transplanted viburnum

Asked May 13, 2019, 9:24 AM EDT

Hi! I recently transplanted an established viburnum in my yard (it was growing through the fence and needed more space). I had a gardener dig it up with a pretty large root ball. We moved it early April. All the flowers died/turned black, and a lot of the leaves. Some leaves are still green-ish, but the plant does not look healthy. I know it's a big shock to move a plant. I really hope I didn't kill it! I love this thing. I gave it some root boost after the transplant and have been sure to keep it watered, but not too wet... do you have any suggestions to help me nurse it through this transition? with thanks,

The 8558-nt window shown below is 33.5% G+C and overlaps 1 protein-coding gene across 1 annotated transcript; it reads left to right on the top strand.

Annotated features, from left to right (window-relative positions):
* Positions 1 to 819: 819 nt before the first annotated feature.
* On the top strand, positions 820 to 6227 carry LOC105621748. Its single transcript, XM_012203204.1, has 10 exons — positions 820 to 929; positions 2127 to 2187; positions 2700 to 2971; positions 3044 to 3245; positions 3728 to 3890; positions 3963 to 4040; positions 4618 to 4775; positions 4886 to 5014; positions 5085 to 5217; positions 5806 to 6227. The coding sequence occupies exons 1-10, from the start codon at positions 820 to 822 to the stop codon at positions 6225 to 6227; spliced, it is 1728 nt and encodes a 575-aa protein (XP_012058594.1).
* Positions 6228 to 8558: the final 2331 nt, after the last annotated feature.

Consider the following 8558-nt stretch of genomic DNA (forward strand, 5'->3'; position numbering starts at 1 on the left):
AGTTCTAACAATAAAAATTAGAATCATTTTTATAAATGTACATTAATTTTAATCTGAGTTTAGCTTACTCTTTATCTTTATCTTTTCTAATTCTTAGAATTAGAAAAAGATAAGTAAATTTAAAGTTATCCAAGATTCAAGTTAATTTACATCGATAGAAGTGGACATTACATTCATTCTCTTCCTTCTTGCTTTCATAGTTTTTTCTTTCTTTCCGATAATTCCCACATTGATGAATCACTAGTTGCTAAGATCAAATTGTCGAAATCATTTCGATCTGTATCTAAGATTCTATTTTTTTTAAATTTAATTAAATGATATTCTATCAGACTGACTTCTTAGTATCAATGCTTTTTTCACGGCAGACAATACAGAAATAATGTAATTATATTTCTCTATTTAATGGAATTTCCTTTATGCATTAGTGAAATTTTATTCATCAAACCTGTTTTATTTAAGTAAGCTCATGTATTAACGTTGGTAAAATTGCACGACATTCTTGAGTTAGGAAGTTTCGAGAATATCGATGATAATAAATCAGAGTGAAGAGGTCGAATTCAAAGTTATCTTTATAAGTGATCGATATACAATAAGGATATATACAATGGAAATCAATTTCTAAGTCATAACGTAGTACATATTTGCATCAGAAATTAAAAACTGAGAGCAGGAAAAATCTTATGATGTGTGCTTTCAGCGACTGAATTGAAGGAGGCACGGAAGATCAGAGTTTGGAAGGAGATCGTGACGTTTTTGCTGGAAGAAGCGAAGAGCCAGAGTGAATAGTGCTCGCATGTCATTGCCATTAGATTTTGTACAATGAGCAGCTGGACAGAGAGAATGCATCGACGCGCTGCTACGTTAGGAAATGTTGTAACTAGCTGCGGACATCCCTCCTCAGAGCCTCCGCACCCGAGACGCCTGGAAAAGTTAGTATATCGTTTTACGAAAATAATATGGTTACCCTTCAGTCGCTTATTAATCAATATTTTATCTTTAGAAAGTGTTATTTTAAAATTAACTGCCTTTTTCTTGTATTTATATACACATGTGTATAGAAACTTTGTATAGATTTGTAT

Montgomery County Maryland transplanting viburnum shrub

1 Response

It is usually recommended to root prune a large shrub about a year in advance. This encourage new roots to grow at the cuts. When transplanting a large shrub many of the feeder roots can be damaged in the process. The plant also needs time to adjust to the site and the planting and produce new roots.

Make sure the shrub was not planted too deeply. Plant the shrub with the top of the root ball slightly higher than the existing soil line. This is helpful when planting in heavy clay soils that drain poorly. Check the soil drainage. We have had a lot of rain and if the drainage is poor and you added a lot of organic matter to the planting hole, this can hold moisture and reduce soil oxygen and promote root rot. If the soil has a very high percentage of clay or sand, mix in compost across the eventual root zone of the planted trees.

Check the soil moisture at least once a week. Soil should be damp to the touch. Mulch should be no thicker than several inches and keep away from the base of the trunk. Take a look at our website on planting and the transplanting process.
https://extension.umd.edu/hgic/topics/planting-process

Marian